Lakefront Drive-In Theater, in 1940.
“Drive-in Theater” on Canal Blvd, 1940.
Lakefront Drive-In Theater
Last year, I presented a lecture at the National World War II Museum, entitled, Winning the War on the Lakefront. The talk started at West End and the New Canal, then moved along the lakefront to the Industrial Canal. Every time I’ve presented this lecture, folks in attendance asked about a facility in what is now the East Lakeshore subdivision. Turns out, it was a Lakefront Drive-in Theater.
The Army and Navy hospitals.
Aerial photo of Lagarde Army Hospital (bottom), and Naval Hospital New Orleans (top), 1940
The Orleans Levee Board reclaimed a great deal of land along the lakefront in the late 1920s. For reference, around 1910, the Mount Carmel Convent on Robert E. Lee Blvd had a fishing pier out front. It extended into the lake from almost the front door. The OLB reclaimed the area from there, up to where Lakeshore Drive is now.
The WPA made major improvements to the lakefront in 1938-1939. They built the seawall and Lakeshore drive. The reclaimed land belonged to the city. So, when the US Army and US Navy looked to build hospitals in New Orleans, the lakefront area appealed to them. The Army built Lagarde Army Hospital in what is now West Lakeshore. The Navy built Naval Hospital New Orleans on the other side of Canal Blvd. The breeze off Lake Pontchartrain cooled down the area at a time when air-conditioning was not ubiquitous. While the hospitals had different missions, they both benefited from the location.
What’s that thing?
Ad for the “Drive-in Theater,” 1940
I found some good aerial shots of the lakefront in 1940. They show the WPA improvements and the hospitals nicely. They also show a facility with a bunch of arcs, right behind Naval Hospital New Orleans. I dismissed it as maybe some kind of outdoor amphitheater, perhaps for concerts and other entertainment. Folks asked, “What’s that thing?” I replied with the outdoor entertainment answer.
Well, that answer wasn’t exactly wrong! I shared an Infrogmation photo of the bus stand at Canal and Robert E. Lee a couple of days ago. Arthur “Mardi Hardy” Hardy, musician, teacher, and local Carnival expert, replied to that image. Arthur said there was a drive-in movie theater, there on the other side of Canal Blvd, from the bus stand. He shared the ad (above) in the comment thread. The name of the place really was just, “Drive-In Theater.”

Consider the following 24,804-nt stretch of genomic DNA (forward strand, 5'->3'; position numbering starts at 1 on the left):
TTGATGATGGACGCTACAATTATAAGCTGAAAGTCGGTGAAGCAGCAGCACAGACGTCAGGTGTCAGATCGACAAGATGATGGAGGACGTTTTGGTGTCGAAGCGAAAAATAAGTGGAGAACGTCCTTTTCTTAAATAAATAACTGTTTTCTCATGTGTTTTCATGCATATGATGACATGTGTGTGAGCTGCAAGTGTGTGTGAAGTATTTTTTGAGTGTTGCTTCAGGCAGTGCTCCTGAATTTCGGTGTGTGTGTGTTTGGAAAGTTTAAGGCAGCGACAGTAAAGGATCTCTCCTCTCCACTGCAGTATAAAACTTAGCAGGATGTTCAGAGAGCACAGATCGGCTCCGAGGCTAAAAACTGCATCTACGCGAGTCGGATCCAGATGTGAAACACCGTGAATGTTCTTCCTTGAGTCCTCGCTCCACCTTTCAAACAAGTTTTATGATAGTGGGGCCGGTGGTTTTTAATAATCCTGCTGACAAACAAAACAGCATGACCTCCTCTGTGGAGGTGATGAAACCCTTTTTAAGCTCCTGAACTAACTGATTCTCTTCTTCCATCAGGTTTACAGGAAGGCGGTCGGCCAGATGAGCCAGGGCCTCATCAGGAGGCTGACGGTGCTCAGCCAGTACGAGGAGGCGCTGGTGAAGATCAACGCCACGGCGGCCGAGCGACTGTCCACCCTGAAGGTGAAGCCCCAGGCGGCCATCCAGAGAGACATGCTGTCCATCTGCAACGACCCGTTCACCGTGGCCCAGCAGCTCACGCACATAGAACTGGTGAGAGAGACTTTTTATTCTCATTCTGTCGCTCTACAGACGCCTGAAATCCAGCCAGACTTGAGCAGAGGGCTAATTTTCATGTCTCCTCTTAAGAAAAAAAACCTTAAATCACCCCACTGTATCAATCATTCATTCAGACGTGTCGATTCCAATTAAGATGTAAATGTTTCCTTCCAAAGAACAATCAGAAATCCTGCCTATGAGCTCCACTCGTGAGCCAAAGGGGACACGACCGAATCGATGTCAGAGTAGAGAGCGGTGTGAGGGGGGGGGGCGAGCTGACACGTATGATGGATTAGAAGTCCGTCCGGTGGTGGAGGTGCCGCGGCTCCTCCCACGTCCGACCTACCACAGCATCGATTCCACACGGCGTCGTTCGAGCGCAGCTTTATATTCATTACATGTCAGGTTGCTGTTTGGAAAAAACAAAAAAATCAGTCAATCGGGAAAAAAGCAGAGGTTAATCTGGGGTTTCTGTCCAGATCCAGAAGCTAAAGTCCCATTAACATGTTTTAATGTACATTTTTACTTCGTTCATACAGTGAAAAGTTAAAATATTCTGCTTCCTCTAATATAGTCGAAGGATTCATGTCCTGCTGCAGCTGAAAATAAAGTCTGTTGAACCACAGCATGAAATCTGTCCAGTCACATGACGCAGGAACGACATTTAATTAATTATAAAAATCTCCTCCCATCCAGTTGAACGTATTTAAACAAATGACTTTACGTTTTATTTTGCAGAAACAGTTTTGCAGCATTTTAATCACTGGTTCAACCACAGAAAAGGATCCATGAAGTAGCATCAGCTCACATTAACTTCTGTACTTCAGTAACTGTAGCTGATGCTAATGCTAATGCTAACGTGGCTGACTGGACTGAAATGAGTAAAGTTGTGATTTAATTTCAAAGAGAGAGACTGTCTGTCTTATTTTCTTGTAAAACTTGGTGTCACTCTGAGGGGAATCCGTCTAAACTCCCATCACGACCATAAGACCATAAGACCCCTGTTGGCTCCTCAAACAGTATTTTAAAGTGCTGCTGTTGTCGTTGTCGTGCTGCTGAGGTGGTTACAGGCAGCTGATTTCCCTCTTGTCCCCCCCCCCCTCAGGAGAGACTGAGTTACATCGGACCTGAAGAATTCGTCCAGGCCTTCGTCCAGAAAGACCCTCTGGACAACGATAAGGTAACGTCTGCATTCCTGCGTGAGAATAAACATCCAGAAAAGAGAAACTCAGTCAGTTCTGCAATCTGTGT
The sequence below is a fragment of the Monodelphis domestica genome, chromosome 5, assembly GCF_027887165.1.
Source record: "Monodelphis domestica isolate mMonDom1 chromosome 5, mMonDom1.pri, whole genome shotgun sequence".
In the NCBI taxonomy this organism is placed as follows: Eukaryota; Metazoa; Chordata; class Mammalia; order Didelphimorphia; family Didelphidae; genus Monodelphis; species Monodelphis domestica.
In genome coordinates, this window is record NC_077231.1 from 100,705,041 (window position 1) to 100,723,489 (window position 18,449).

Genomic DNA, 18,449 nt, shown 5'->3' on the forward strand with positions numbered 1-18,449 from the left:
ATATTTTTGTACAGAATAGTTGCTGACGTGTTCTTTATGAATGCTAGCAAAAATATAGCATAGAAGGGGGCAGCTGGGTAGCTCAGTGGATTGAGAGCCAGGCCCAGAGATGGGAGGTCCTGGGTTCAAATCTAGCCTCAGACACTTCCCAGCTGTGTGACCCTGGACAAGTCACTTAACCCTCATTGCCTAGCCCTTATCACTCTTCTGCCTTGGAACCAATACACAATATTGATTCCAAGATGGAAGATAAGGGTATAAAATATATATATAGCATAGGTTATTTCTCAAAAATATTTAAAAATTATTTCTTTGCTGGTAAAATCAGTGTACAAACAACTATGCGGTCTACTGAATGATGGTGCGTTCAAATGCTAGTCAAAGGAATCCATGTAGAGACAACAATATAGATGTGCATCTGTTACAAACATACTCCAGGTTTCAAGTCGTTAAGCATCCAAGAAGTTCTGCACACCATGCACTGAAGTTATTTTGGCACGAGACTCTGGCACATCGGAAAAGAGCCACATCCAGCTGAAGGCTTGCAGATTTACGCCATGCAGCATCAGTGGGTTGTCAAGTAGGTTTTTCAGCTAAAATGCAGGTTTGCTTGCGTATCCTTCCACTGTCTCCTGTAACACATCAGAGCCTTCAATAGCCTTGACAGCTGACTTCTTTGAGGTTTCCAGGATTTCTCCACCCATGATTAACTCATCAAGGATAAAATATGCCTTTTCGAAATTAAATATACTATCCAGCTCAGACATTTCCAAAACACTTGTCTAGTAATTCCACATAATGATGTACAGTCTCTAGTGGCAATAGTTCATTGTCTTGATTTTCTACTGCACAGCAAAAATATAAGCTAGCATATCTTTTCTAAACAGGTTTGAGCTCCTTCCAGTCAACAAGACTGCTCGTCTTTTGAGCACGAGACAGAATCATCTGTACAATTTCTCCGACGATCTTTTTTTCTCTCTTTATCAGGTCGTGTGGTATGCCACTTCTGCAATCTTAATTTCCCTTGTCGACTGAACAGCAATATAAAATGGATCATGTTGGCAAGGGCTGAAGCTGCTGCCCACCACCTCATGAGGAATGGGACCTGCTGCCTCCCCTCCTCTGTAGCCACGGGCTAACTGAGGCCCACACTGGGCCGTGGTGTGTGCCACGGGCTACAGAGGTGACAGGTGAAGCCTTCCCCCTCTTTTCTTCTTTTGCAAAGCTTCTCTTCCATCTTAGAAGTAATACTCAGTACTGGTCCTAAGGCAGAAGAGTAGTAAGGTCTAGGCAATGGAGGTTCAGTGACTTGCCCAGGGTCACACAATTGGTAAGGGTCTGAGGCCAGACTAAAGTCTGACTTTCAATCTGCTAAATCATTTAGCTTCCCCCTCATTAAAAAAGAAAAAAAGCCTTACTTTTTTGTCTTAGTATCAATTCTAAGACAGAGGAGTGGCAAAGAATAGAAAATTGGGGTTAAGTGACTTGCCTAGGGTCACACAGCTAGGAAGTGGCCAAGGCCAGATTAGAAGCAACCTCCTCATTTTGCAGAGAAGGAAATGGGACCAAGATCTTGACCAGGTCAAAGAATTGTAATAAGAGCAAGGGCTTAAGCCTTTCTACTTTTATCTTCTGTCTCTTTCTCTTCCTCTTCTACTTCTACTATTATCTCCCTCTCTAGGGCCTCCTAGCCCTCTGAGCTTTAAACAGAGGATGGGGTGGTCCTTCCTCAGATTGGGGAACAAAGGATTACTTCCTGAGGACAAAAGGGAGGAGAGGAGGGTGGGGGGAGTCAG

DING! That must be the “thing” behind Naval Hospital New Orleans. It makes sense, the quarter-circle pattern of the facility. Everything converges on the point of the right angle. That’s the screen. Public transportation to get out to the hospitals was limited (just the West End Streetcar). So, most folks drove out to there for work. Maybe stop and catch a movie before heading all the way home? Makes a lot of sense.
Movie Theater Project
I know Arthur has a book in progress on local movie theaters. So, I have yet another reason to buy it when it’s done. Thanks, Arthur!
Hickory Creek is an ex-New York Central observation car.
Private varnish “Hickory Creek,” bringing up the rear of the Amtrak Crescent #20, 30-Dec-2019. (Edward Branley photo)
Hickory Creek on the #BackBelt
The ex-New York Central car, Hickory Creek, brought up the rear on the Amtrak Crescent, on its way to Penn Station on 30-December-2019. I don’t know the details of this particular trip for Hickory Creek, if they came down just to New Orleans, or if this was a return from going all the way out to Los Angeles. Either way, the car headed back north on Monday morning.
New York Central’s 20th Century Limited
Poster for the New York Central’s 20th Century Limited, featuring the 1948 trainset.
Hickory Creek was one of the “sleeper observation” cars put into service by the New York Central in 1948. So, the railroad switched the train to diesel (EMD units) in 1945, ordering new trainsets as well. General of the Army Dwight D. Eisenhower rode the inaugural run in 1948. The train ran until 1967.
So, the train began operation in 1902. A typical 20th Century Limited consist, including Hickory Creek, in 1965 looked like this:
- E7A diesel locomotive: NYC 4025;
- E8A diesel locomotive: NYC 4080;
- E7A diesel locomotive: NYC 4007;
- MB Class Baggage-mail car: NYC 5018;
- CSB Class Baggage-dormitory car: NYC 8979;
- PB Class Coach: NYC 2942;
- DG Class Grill-diner: NYC 450;
- PAS Class Sleepercoach (16-Single Room 10-Double Room): NYC 10811;